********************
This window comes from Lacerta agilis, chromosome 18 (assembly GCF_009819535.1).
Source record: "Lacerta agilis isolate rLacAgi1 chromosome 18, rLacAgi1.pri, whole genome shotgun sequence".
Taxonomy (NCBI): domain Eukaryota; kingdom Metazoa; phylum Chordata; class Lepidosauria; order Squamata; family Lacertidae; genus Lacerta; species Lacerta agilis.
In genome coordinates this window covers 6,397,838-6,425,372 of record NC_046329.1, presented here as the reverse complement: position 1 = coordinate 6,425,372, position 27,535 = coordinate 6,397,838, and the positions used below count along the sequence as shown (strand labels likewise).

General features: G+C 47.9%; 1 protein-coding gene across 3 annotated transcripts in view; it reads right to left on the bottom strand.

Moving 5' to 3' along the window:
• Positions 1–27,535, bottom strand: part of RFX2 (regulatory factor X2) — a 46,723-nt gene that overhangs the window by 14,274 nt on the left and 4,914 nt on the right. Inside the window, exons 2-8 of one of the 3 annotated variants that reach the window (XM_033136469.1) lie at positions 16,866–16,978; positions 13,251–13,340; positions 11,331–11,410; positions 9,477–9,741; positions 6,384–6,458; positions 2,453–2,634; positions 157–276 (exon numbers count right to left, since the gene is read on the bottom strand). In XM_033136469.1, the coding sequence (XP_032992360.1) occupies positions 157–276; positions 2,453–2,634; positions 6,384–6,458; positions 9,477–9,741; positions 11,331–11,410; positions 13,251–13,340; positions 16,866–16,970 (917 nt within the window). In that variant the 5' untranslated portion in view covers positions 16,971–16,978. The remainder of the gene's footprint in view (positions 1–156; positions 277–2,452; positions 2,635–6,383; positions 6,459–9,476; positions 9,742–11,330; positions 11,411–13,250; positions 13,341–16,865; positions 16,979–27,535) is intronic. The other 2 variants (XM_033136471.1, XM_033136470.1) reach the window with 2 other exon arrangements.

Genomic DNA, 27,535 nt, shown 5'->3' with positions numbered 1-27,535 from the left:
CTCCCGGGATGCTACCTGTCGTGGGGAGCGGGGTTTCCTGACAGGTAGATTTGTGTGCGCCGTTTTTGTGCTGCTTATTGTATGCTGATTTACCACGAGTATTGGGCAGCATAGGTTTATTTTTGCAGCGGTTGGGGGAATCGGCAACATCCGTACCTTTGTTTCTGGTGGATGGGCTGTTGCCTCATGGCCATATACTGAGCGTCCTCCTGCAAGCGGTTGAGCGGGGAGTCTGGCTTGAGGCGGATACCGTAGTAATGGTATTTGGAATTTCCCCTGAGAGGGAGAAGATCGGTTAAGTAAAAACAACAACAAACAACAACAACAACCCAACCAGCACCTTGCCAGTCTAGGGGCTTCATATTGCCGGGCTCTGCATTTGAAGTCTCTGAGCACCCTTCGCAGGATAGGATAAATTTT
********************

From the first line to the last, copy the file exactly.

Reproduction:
This window comes from Lacerta agilis, chromosome 18 (assembly GCF_009819535.1).
Source record: "Lacerta agilis isolate rLacAgi1 chromosome 18, rLacAgi1.pri, whole genome shotgun sequence".
Taxonomy (NCBI): domain Eukaryota; kingdom Metazoa; phylum Chordata; class Lepidosauria; order Squamata; family Lacertidae; genus Lacerta; species Lacerta agilis.
In genome coordinates this window covers 6,397,838-6,425,372 of record NC_046329.1, presented here as the reverse complement: position 1 = coordinate 6,425,372, position 27,535 = coordinate 6,397,838, and the positions used below count along the sequence as shown (strand labels likewise).

General features: G+C 47.9%; 1 protein-coding gene across 3 annotated transcripts in view; it reads right to left on the bottom strand.

Moving 5' to 3' along the window:
• Positions 1–27,535, bottom strand: part of RFX2 (regulatory factor X2) — a 46,723-nt gene that overhangs the window by 14,274 nt on the left and 4,914 nt on the right. Inside the window, exons 2-8 of one of the 3 annotated variants that reach the window (XM_033136469.1) lie at positions 16,866–16,978; positions 13,251–13,340; positions 11,331–11,410; positions 9,477–9,741; positions 6,384–6,458; positions 2,453–2,634; positions 157–276 (exon numbers count right to left, since the gene is read on the bottom strand). In XM_033136469.1, the coding sequence (XP_032992360.1) occupies positions 157–276; positions 2,453–2,634; positions 6,384–6,458; positions 9,477–9,741; positions 11,331–11,410; positions 13,251–13,340; positions 16,866–16,970 (917 nt within the window). In that variant the 5' untranslated portion in view covers positions 16,971–16,978. The remainder of the gene's footprint in view (positions 1–156; positions 277–2,452; positions 2,635–6,383; positions 6,459–9,476; positions 9,742–11,330; positions 11,411–13,250; positions 13,341–16,865; positions 16,979–27,535) is intronic. The other 2 variants (XM_033136471.1, XM_033136470.1) reach the window with 2 other exon arrangements.

Genomic DNA, 27,535 nt, shown 5'->3' with positions numbered 1-27,535 from the left:
CTCCCGGGATGCTACCTGTCGTGGGGAGCGGGGTTTCCTGACAGGTAGATTTGTGTGCGCCGTTTTTGTGCTGCTTATTGTATGCTGATTTACCACGAGTATTGGGCAGCATAGGTTTATTTTTGCAGCGGTTGGGGGAATCGGCAACATCCGTACCTTTGTTTCTGGTGGATGGGCTGTTGCCTCATGGCCATATACTGAGCGTCCTCCTGCAAGCGGTTGAGCGGGGAGTCTGGCTTGAGGCGGATACCGTAGTAATGGTATTTGGAATTTCCCCTGAGAGGGAGAAGATCGGTTAAGTAAAAACAACAACAAACAACAACAACAACCCAACCAGCACCTTGCCAGTCTAGGGGCTTCATATTGCCGGGCTCTGCATTTGAAGTCTCTGAGCACCCTTCGCAGGATAGGATAAATTTT